A little over a decade ago I went to New York for work. I had just gotten hooked on photography, and knew very little about manual camera operation. I brought my new-to-me Sony Alpha A100 that still used the Minolta lens mount from their recent corporate acquisition. I had a few lenses around the house from my late father’s Minolta camera kit, so everything worked together.
When I arrived in New York, I was astonished at the accuracy with which the city was depicted on the television shows depicted there. Everything from the color of the walls on the subway to the tall, endless expanse of buildings. Having Minneapolis as my reference point, NYC’s expanse of towers in each direction, seemingly following the curvature of the Earth, blew my mind. All I could do was look up – something I was warned against doing.
When I found free time at lunch, or after work in the evening, I disappeared into Times Square and wandered. Everything you’ve heard about NYC is true. It was a great experience.
The images in this gallery show the beginning of my photography journey. I did not want snapshots, or typical vacation photos. I wanted the images I created to tell the story of my visit. I think they actually do a good job of illustrating both my experience and skillset. I don’t think I could recreate these images as I have in this set with my current camera. There are so many rules broken that some of the images are chaotic in nature – which was exactly my experience at the time.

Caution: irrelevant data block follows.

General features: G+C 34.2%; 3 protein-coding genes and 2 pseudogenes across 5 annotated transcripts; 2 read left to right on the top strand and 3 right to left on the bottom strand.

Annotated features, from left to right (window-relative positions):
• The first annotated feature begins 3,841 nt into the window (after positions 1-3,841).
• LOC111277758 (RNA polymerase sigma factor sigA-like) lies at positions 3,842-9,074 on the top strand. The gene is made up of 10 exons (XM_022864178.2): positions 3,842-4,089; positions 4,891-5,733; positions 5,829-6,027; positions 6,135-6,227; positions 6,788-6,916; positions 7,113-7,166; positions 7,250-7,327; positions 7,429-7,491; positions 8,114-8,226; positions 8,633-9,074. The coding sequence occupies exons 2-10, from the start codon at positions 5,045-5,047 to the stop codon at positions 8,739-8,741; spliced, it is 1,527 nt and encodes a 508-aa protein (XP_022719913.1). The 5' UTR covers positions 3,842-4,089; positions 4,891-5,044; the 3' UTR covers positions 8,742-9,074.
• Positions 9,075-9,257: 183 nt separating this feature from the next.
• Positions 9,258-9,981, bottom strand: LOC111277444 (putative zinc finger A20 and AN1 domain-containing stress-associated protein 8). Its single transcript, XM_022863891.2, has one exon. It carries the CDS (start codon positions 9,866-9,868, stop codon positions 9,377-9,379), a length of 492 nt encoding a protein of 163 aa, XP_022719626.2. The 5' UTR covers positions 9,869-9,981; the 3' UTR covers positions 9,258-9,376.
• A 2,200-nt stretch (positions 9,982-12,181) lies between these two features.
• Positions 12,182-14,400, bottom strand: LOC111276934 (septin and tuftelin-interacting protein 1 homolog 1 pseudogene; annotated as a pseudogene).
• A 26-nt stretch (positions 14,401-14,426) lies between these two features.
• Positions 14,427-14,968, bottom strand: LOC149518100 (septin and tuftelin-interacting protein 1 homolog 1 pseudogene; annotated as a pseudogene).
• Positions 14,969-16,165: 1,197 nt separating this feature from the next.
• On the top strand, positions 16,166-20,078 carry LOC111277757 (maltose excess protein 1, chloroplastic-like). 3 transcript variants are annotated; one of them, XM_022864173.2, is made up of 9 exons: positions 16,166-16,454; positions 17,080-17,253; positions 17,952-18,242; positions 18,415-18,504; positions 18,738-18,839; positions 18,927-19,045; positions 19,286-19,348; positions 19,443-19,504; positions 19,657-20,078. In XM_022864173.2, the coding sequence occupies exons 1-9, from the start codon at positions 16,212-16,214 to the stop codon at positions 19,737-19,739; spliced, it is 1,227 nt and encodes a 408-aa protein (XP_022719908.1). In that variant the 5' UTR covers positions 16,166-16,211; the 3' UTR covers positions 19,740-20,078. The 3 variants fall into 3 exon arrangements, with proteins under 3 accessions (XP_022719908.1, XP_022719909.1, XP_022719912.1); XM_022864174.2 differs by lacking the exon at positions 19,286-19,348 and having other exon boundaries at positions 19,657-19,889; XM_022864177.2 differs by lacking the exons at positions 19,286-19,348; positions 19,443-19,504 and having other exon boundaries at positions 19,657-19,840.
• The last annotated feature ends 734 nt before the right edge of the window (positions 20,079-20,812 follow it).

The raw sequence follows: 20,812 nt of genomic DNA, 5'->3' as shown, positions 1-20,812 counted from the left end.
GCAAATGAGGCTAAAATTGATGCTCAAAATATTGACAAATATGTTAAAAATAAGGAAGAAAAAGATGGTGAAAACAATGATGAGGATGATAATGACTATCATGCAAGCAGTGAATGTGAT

I chose muted tones and warm accents to capture a taxi-rich, high-focus, environment. There’s so much distraction and demand for your attention, you can’t possibly take it all in to process. The only defense for this assault is to only take in features of a scene, keying off the rhythm and flow of an area.
For me, these images, and their re:Imagined processing convey exactly how I felt in the environment.